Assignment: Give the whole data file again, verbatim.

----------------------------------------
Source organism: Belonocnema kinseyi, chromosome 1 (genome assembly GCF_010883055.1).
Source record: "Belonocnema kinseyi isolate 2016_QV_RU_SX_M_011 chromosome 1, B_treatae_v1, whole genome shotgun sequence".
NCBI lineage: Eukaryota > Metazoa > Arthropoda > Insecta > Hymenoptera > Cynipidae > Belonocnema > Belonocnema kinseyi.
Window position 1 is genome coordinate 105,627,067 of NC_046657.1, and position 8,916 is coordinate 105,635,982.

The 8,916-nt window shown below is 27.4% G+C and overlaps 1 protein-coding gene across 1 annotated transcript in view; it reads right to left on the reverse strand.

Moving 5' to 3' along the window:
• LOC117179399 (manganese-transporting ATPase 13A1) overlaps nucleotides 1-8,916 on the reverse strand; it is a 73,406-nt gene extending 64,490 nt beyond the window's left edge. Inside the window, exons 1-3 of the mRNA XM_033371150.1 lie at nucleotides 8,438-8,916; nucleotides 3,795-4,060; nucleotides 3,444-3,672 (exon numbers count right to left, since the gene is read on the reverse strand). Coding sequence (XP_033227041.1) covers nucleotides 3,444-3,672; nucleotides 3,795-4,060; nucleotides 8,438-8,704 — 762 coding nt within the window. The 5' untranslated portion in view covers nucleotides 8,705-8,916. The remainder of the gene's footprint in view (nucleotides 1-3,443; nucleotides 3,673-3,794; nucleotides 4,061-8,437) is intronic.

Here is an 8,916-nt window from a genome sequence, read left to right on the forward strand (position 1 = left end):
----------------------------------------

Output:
Source organism: Belonocnema kinseyi, chromosome 1 (genome assembly GCF_010883055.1).
Source record: "Belonocnema kinseyi isolate 2016_QV_RU_SX_M_011 chromosome 1, B_treatae_v1, whole genome shotgun sequence".
NCBI lineage: Eukaryota > Metazoa > Arthropoda > Insecta > Hymenoptera > Cynipidae > Belonocnema > Belonocnema kinseyi.
Window position 1 is genome coordinate 105,627,067 of NC_046657.1, and position 8,916 is coordinate 105,635,982.

The 8,916-nt window shown below is 27.4% G+C and overlaps 1 protein-coding gene across 1 annotated transcript in view; it reads right to left on the reverse strand.

Moving 5' to 3' along the window:
• LOC117179399 (manganese-transporting ATPase 13A1) overlaps nucleotides 1-8,916 on the reverse strand; it is a 73,406-nt gene extending 64,490 nt beyond the window's left edge. Inside the window, exons 1-3 of the mRNA XM_033371150.1 lie at nucleotides 8,438-8,916; nucleotides 3,795-4,060; nucleotides 3,444-3,672 (exon numbers count right to left, since the gene is read on the reverse strand). Coding sequence (XP_033227041.1) covers nucleotides 3,444-3,672; nucleotides 3,795-4,060; nucleotides 8,438-8,704 — 762 coding nt within the window. The 5' untranslated portion in view covers nucleotides 8,705-8,916. The remainder of the gene's footprint in view (nucleotides 1-3,443; nucleotides 3,673-3,794; nucleotides 4,061-8,437) is intronic.

Here is an 8,916-nt window from a genome sequence, read left to right on the forward strand (position 1 = left end):